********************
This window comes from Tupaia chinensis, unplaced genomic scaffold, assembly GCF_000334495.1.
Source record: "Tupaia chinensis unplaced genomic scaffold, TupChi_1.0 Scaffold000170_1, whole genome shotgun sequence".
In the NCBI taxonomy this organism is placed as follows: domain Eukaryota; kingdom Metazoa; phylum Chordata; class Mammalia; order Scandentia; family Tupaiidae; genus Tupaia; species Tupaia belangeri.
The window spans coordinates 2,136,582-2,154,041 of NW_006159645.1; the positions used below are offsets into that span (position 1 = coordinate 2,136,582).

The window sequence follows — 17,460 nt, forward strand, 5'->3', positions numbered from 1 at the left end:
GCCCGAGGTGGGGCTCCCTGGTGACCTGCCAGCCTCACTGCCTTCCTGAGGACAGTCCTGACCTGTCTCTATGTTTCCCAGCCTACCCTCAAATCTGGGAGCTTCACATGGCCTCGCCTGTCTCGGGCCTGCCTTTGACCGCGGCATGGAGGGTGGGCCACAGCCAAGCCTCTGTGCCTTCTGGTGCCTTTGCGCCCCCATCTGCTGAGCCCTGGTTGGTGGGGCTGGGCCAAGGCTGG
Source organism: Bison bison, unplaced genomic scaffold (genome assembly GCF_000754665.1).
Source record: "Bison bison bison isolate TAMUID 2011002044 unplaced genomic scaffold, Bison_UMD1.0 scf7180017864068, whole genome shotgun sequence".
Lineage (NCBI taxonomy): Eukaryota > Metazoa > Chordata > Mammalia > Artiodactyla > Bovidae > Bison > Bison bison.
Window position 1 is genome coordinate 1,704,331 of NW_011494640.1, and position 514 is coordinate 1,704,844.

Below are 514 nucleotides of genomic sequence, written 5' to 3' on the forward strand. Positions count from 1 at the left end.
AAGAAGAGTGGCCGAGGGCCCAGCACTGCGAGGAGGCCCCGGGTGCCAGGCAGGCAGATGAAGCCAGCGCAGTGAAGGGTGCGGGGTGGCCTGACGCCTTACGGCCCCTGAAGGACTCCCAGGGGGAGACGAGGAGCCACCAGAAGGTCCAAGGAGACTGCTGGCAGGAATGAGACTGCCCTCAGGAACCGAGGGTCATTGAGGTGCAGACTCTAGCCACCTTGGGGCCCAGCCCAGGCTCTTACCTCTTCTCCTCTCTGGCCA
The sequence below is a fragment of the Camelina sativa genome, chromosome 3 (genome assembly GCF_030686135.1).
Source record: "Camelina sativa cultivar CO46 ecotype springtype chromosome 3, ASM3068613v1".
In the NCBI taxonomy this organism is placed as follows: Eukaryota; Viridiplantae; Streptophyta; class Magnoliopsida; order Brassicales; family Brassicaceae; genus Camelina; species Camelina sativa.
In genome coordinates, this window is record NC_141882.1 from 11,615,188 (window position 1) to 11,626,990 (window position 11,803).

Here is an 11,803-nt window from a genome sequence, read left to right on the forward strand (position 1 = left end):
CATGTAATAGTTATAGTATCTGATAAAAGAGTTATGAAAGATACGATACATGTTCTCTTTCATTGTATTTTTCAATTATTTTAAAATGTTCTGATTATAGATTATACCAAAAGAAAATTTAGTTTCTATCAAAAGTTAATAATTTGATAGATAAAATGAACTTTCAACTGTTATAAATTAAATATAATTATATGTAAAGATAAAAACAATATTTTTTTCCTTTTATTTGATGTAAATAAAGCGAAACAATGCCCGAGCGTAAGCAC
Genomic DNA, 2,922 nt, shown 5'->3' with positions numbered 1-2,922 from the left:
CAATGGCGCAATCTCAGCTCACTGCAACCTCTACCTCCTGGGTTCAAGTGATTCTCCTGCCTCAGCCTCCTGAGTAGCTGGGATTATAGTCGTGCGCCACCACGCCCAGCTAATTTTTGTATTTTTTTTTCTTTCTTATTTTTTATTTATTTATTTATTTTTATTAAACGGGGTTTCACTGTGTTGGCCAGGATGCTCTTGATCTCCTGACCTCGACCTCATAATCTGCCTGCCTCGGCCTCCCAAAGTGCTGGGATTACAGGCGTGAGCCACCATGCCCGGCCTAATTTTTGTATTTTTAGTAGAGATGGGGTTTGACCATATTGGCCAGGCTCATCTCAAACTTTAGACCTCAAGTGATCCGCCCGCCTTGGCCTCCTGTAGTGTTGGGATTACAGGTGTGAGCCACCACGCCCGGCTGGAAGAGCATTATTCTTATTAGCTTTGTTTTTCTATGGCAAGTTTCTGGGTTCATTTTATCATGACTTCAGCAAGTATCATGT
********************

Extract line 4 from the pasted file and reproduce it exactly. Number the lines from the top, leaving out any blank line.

The window spans coordinates 2,136,582-2,154,041 of NW_006159645.1; the positions used below are offsets into that span (position 1 = coordinate 2,136,582).